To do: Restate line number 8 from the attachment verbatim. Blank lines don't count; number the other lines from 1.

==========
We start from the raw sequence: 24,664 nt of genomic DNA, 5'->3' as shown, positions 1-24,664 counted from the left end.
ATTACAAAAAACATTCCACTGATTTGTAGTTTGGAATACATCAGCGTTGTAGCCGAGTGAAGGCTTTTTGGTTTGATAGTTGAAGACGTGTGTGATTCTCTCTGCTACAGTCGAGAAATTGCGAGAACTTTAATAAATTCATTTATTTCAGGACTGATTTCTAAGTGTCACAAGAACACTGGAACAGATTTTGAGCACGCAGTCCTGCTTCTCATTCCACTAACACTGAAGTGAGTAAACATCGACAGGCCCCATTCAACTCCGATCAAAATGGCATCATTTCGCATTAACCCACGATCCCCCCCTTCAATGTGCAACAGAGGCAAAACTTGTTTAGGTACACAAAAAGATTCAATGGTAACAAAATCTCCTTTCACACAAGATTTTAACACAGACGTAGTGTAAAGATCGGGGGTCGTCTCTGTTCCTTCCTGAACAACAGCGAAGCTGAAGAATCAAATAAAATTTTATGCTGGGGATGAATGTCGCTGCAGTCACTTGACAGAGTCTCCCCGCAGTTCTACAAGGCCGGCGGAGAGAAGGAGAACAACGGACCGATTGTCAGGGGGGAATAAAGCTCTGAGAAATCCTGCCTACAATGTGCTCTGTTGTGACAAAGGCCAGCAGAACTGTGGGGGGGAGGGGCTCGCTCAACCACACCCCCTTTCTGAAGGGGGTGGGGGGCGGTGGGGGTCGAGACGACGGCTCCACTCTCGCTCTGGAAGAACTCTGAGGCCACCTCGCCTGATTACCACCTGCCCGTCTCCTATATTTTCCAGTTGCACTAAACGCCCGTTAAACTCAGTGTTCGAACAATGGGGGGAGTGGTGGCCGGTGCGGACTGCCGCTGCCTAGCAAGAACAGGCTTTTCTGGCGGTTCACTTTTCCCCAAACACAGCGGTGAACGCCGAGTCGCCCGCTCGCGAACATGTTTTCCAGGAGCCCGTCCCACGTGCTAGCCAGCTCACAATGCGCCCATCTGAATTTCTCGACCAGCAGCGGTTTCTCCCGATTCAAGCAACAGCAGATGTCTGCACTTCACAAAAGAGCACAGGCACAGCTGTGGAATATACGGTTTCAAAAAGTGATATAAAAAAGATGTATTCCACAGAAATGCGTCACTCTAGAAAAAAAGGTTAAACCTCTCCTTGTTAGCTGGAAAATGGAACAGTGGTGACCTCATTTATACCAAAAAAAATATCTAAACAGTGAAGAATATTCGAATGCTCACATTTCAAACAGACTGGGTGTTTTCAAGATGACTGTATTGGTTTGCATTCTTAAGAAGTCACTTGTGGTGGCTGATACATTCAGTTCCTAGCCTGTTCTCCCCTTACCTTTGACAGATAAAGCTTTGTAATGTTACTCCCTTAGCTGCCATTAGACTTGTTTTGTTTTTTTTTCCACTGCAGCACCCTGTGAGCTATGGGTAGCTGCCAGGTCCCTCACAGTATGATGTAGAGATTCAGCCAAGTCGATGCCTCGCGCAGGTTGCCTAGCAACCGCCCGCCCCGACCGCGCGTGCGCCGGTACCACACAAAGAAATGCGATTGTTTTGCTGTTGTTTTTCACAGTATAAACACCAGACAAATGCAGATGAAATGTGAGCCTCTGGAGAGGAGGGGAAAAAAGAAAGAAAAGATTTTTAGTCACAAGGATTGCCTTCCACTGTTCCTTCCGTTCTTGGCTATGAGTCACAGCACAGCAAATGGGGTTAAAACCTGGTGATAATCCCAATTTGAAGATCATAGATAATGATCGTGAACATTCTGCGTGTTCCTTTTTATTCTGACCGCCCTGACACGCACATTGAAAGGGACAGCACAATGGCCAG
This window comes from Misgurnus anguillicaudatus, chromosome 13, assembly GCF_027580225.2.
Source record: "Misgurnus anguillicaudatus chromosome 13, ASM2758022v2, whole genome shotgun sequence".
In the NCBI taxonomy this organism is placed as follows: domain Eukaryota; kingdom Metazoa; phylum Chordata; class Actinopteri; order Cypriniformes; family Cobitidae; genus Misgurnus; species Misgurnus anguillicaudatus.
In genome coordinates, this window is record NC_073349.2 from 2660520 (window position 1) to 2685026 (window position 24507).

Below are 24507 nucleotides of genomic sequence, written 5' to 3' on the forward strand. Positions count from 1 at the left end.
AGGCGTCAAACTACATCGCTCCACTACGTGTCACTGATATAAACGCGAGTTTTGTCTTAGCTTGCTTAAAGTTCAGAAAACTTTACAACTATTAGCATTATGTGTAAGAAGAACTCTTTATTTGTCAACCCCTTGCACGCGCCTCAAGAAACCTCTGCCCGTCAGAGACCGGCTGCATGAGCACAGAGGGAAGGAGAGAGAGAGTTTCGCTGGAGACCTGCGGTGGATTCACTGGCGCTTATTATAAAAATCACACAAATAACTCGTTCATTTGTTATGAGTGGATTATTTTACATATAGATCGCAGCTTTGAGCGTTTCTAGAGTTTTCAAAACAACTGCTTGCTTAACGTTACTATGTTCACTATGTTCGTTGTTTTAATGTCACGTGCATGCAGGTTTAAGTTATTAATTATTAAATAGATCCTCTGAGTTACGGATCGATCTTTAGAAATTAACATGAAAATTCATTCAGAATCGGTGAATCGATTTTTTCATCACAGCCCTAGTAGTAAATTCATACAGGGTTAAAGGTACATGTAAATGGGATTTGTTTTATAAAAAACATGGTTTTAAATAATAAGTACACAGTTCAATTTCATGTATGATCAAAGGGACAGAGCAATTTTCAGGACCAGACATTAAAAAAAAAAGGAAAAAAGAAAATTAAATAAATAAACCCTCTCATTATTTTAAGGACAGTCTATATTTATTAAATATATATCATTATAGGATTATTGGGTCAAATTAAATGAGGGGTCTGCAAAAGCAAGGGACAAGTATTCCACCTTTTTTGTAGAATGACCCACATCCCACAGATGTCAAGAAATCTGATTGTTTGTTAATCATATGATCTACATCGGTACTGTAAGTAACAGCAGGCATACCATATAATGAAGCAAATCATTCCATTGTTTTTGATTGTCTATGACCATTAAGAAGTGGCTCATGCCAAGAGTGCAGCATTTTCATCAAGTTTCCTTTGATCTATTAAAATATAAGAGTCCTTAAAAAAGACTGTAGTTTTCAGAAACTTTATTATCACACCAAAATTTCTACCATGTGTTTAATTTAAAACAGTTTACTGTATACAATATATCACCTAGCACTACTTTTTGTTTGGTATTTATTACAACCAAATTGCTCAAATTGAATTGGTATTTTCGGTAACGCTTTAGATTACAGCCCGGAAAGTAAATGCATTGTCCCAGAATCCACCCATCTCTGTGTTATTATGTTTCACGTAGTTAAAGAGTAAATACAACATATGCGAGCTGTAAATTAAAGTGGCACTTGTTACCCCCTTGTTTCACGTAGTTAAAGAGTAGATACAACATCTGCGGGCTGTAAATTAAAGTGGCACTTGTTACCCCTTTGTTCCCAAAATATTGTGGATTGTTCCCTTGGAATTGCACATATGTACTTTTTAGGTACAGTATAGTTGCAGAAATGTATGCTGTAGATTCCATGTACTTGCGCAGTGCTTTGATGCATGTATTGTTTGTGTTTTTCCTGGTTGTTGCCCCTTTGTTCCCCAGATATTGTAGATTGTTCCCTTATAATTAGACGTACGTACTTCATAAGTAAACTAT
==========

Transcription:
AGGCGTCAAACTACATCGCTCCACTACGTGTCACTGATATAAACGCGAGTTTTGTCTTAGCTTGCTTAAAGTTCAGAAAACTTTACAACTATTAGCATTATGTGTAAGAAGAACTCTTTATTTGTCAACCCCTTGCACGCGCCTCAAGAAACCTCTGCCCGTCAGAGACCGGCTGCATGAGCACAGAGGGAAGGAGAGAGAGAGTTTCGCTGGAGACCTGCGGTGGATTCACTGGCGCTTATTATAAAAATCACACAAATAACTCGTTCATTTGTTATGAGTGGATTATTTTACATATAGATCGCAGCTTTGAGCGTTTCTAGAGTTTTCAAAACAACTGCTTGCTTAACGTTACTATGTTCACTATGTTCGTTGTTTTAATGTCACGTGCATGCAGGTTTAAGTTATTAATTATTAAATAGATCCTCTGAGTTACGGATCGATCTTTAGAAATTAACATGAAAATTCATTCAGAATCGGTGAATCGATTTTTTCATCACAGCCCTAGTAGTAAATTCATACAGGGTTAAAGGTACATGTAAATGGGATTTGTTTTATAAAAAACATGGTTTTAAATAATAAGTACACAGTTCAATTTCATGTATGATCAAAGGGACAGAGCAATTTTCAGGACCAGACATTAAAAAAAAAAGGAAAAAAGAAAATTAAATAAATAAACCCTCTCATTATTTTAAGGACAGTCTATATTTATTAAATATATATCATTATAGGATTATTGGGTCAAATTAAATGAGGGGTCTGCAAAAGCAAGGGACAAGTATTCCACCTTTTTTGTAGAATGACCCACATCCCACAGATGTCAAGAAATCTGATTGTTTGTTAATCATATGATCTACATCGGTACTGTAAGTAACAGCAGGCATACCATATAATGAAGCAAATCATTCCATTGTTTTTGATTGTCTATGACCATTAAGAAGTGGCTCATGCCAAGAGTGCAGCATTTTCATCAAGTTTCCTTTGATCTATTAAAATATAAGAGTCCTTAAAAAAGACTGTAGTTTTCAGAAACTTTATTATCACACCAAAATTTCTACCATGTGTTTAATTTAAAACAGTTTACTGTATACAATATATCACCTAGCACTACTTTTTGTTTGGTATTTATTACAACCAAATTGCTCAAATTGAATTGGTATTTTCGGTAACGCTTTAGATTACAGCCCGGAAAGTAAATGCATTGTCCCAGAATCCACCCATCTCTGTGTTATTATGTTTCACGTAGTTAAAGAGTAAATACAACATATGCGAGCTGTAAATTAAAGTGGCACTTGTTACCCCCTTGTTTCACGTAGTTAAAGAGTAGATACAACATCTGCGGGCTGTAAATTAAAGTGGCACTTGTTACCCCTTTGTTCCCAAAATATTGTGGATTGTTCCCTTGGAATTGCACATATGTACTTTTTAGGTACAGTATAGTTGCAGAAATGTATGCTGTAGATTCCATGTACTTGCGCAGTGCTTTGATGCATGTATTGTTTGTGTTTTTCCTGGTTGTTGCCCCTTTGTTCCCCAGATATTGTAGATTGTTCCCTTATAATTAGACGTACGTACTTCATAAGTAAACTAT